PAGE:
We see Kara’s mother in Starbuck in the way that she treats her estranged husband Sam Anders (Michael Trucco). Poor Kara, she’s longed to experience unconditional love but once she has it in Anders, she doesn’t know how or what to do with it.

As for Anders, we don’t know whether to laud him for sticking it out or pity him for holding onto someone so toxic. Most of all it’s a crying shame that Kara’s husband only merited a single scene in the episode.

We really hope that the writers find something for him on BSG now that his wife and reason for being around is gone. Anders is too good a character to let slip away.

We see the beginning of the end of Starbuck when she dreams that she's in her old apartment on Caprica with the Cylon Leoben (Callum Keith Rennie) struggling to cover up the colorful mandala—the circle pattern that resembles the Eye of Jupiter—that we previously learned she’s had in her head since she was a child.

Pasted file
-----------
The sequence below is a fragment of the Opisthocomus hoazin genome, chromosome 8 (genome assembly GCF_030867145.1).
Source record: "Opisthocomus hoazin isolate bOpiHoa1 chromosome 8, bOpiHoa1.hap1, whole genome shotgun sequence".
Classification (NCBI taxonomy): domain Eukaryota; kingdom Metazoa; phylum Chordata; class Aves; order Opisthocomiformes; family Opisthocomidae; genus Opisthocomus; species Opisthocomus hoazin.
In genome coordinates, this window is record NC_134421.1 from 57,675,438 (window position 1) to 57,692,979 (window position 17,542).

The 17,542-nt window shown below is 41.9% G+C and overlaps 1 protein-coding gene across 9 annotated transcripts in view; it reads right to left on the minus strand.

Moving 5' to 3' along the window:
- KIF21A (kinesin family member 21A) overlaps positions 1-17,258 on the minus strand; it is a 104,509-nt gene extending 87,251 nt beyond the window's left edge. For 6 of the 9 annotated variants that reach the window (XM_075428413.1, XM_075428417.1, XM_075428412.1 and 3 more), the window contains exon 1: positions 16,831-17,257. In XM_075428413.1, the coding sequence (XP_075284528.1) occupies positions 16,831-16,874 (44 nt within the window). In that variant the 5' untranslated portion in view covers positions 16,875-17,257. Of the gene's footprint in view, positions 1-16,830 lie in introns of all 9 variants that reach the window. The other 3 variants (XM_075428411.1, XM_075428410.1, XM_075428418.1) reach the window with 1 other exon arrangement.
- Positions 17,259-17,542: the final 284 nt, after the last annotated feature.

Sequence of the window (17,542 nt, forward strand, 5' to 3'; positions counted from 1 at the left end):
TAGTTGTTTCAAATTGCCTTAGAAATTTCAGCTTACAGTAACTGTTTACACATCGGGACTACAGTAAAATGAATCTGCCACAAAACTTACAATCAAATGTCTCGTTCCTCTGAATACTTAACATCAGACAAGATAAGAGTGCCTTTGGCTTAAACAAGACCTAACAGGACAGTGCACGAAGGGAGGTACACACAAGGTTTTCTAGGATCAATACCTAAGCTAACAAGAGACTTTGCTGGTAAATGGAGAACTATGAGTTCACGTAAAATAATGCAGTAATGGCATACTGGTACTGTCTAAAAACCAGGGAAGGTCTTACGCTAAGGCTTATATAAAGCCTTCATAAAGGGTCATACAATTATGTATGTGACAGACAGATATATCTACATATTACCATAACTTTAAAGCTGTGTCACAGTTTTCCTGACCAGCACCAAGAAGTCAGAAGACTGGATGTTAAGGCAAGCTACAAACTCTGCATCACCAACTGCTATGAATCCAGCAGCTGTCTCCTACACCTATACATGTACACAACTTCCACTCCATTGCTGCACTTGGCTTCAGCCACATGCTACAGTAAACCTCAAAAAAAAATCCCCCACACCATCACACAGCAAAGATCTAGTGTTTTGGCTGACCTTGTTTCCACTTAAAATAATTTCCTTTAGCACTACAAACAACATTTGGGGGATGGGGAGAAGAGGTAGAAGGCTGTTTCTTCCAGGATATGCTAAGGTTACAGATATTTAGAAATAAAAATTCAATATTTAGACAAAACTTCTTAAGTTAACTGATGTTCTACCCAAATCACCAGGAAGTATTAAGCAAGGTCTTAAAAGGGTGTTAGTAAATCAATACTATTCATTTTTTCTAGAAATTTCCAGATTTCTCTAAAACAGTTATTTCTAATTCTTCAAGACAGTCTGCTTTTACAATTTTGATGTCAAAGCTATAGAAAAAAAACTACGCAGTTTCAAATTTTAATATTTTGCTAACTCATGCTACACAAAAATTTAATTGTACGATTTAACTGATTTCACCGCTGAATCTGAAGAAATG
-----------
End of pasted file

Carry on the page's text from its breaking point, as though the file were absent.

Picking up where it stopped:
While awake, she hallucinates that a little girl — her younger self — is with her aboard the Galactica.In desperation, Kara visits a religious oracle, but the woman frightens her by saying that Leoben and even Kara's abusive mother are all part of Kara's great destiny.

Later on patrol over the cloud planet where the Fleet is hiding from the Cylons to refuel, Starbuck spots a Cylon Heavy Raider and engages in hot pursuit until she is nearly lost in a dangerous swirling storm that looks not unlike the mandala/Eye of Jupiter.

The problem is no one else saw the Cylon ship and even Starbuck is wondering whether she is losing her mind. As someone who exemplifies the phrase “wartime hero, peacetime screw up” and for someone whose entire identity relies on being a fearless, hotshot pilot, her loss of confidence in the cockpit is worse than any physical wound.